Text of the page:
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@Scorpio Rising wrote:The two have similar shapes. It is in the color. Cherokee Purple are typically purplish brown almost, whereas Brandywines are red or pinkish. They taste very similar in my opinion. Rich, sweet.
For me I have found the Brandywine Reds to be Dark Red - "Orangeish" for lack of a better word, "Brandywine Red" on the right and a Pinkish "Boxcar Willie" on the Left.
The color of the BoxCar willie looks similar to a Mortgage Lifter.
I agree on the color being a purplish brown, sort of. Here is a Brandywine (Left) with a Cherokee Purple (Right).
You can definitely pick out the three different tomatoes in this picture.
What I like about the Cherokee Purples is when you cut them open, they may not be as pretty on the outside, but the inside is beautiful.
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Join date : 2016-03-07
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Thanks for sharing. Now I don't feel quite so stoopid.@llama momma wrote:Thanks for the good laugh from your description. I have 'planted' new things too then waited and waited only to realize later I must have pulled the authentic plant and nurtured a gorgeous weed. It happens and its funny later on. At the moment of discovery its not so humorous. You will have your brandywine next time!Are you saying it might not even be a brandywine? wrote:AAARRRGGGHHH!!!!! It's not a brandywine -- it's NZ Spinach! I can't even believe I've wasted all this time on something I don't like and........goes in the compost tomorrow at the toe of my shoe! The worst part of this stupid story is that I still don't have a brandywine tomato plant.
Yeah, that was one weird looking tomato plant. I once nurtured a cherry plant, and was so excited that I'd have a tree one day, only to find out it was a wild loosestrife that must have come up out of the compost.
So, we cut open the mystery tomato and it looks just like the Cherokee Purple that SQWIB posted above. It was good but we decided we didn't like it enough to grow it so I tossed the seeds. I always thought that my homegrown Brandywines were a bit bland for my taste and this was the same.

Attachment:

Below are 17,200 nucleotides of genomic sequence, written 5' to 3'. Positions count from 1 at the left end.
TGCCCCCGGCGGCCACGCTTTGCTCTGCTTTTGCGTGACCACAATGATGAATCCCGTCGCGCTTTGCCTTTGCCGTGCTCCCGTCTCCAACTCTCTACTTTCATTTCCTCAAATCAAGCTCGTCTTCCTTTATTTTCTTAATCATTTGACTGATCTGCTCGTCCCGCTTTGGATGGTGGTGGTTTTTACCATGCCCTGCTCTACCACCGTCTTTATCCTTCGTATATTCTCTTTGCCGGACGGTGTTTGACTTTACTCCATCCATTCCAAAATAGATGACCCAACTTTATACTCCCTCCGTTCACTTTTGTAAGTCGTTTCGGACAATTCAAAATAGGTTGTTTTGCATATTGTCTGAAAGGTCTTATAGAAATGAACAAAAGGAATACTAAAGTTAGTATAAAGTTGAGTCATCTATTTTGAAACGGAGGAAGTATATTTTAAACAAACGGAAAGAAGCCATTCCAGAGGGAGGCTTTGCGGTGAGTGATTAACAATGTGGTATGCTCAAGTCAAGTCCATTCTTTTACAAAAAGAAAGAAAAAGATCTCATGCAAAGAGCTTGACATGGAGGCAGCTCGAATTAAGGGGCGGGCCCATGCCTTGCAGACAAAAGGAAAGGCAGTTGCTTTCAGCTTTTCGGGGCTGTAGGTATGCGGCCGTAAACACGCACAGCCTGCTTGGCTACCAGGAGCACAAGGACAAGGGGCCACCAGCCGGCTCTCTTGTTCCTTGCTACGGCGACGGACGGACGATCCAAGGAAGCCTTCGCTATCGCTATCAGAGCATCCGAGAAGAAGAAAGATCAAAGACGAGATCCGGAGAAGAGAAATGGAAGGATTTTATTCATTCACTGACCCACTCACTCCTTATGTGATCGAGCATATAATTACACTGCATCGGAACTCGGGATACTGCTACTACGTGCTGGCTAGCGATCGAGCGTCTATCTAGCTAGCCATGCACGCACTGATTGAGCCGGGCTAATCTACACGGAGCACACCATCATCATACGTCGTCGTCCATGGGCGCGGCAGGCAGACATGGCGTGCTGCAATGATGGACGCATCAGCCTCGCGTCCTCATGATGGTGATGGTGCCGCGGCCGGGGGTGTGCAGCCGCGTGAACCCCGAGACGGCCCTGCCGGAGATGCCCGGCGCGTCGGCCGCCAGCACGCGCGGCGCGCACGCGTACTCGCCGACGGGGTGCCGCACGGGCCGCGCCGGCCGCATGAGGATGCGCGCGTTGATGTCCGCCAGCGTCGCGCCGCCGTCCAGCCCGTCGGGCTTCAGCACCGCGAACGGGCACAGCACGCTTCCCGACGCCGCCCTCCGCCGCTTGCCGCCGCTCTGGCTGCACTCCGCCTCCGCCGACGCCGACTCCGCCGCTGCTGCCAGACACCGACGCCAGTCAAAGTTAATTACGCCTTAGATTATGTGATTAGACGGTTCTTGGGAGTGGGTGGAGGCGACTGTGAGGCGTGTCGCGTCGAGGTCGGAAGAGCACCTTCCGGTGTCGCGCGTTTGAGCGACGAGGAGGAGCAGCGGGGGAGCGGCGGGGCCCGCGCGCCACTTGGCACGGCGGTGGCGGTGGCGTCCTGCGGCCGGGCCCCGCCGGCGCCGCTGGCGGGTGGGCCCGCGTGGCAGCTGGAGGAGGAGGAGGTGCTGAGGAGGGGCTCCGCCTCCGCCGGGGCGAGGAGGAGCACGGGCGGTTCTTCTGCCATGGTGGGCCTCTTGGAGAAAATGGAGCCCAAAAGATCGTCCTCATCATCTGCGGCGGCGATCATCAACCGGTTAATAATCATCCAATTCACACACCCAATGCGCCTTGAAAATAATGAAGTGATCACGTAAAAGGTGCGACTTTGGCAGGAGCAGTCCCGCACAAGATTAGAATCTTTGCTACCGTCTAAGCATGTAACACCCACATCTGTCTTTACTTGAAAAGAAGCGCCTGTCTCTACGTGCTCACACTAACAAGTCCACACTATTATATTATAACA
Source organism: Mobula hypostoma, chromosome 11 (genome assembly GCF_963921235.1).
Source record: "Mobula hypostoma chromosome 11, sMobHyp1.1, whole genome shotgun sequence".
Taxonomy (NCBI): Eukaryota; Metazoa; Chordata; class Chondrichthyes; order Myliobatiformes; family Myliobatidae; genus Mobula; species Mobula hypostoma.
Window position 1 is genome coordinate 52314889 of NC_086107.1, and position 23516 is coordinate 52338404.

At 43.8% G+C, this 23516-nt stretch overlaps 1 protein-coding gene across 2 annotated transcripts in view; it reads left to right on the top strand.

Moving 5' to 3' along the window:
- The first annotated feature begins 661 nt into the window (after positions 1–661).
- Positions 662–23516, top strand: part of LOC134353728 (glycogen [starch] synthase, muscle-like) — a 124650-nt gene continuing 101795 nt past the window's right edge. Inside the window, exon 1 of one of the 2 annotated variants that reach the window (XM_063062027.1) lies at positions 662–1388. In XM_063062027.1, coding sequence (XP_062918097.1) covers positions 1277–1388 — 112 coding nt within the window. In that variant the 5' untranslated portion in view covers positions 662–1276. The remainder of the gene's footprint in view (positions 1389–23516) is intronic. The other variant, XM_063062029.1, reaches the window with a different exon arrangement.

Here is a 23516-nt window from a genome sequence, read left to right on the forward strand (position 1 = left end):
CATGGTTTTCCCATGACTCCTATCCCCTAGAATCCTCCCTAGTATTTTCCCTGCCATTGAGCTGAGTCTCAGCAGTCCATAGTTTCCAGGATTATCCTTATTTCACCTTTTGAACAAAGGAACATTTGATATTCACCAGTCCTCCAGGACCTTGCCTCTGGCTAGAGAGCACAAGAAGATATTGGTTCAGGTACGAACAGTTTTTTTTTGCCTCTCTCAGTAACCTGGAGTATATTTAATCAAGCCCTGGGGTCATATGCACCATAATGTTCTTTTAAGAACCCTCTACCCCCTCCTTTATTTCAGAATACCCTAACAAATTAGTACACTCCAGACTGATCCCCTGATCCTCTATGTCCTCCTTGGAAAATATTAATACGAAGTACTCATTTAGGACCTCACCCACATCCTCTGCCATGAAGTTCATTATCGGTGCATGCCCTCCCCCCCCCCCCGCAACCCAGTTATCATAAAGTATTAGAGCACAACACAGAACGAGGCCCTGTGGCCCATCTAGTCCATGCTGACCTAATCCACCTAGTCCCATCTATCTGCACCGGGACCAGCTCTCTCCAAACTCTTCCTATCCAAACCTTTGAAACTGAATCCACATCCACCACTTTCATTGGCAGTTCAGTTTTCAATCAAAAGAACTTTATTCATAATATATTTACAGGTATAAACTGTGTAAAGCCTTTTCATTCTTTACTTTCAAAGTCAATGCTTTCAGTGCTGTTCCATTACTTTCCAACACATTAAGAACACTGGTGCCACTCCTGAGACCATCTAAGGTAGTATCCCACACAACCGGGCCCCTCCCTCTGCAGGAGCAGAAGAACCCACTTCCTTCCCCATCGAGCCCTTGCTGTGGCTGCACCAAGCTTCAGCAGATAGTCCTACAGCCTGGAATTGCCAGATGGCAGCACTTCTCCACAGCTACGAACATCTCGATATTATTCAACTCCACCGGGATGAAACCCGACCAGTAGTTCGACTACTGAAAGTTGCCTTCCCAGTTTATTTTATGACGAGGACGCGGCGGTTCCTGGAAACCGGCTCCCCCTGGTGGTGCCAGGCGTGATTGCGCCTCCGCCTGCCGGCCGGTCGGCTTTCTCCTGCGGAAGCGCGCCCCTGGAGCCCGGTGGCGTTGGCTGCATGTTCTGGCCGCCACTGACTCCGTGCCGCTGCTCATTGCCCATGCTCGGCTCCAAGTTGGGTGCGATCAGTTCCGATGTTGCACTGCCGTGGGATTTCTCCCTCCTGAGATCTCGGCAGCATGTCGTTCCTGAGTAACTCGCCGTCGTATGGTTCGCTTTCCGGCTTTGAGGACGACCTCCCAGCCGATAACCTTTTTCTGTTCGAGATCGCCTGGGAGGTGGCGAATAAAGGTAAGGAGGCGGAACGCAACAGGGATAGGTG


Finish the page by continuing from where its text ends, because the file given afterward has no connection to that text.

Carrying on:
But, IMO, different gardens, composts, locations, etc, produce different flavor results, if only subtle, even if the same seeds used.
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I can't wait! Starting mine, today. (Yes, I know it's late, but the seeds were free and I'm retired, so what do I have to lose?@jimmy cee wrote:started these in march..I have 14 plants maturing. A sweet delicious taste and I'm hooked.
Foiled again! My seeds turned out to be "Purple Russian" instead of Cherokee Purple. I may still order seeds, but probable for starting inside next winter.
I can't wait! Starting mine, today. (Yes, I know it's late, but the seeds were free and I'm retired, so what do I have to lose?
Will tomatoes grow in winter? Even in CA, the days get kind of short.
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I have an unobstructed southern exposure floor-to-ceiling window and full-spectrum LED grow lights. I should be able to get it done. Fingers crossed.
Good luck! Cherokee Purple is my favorite variety.
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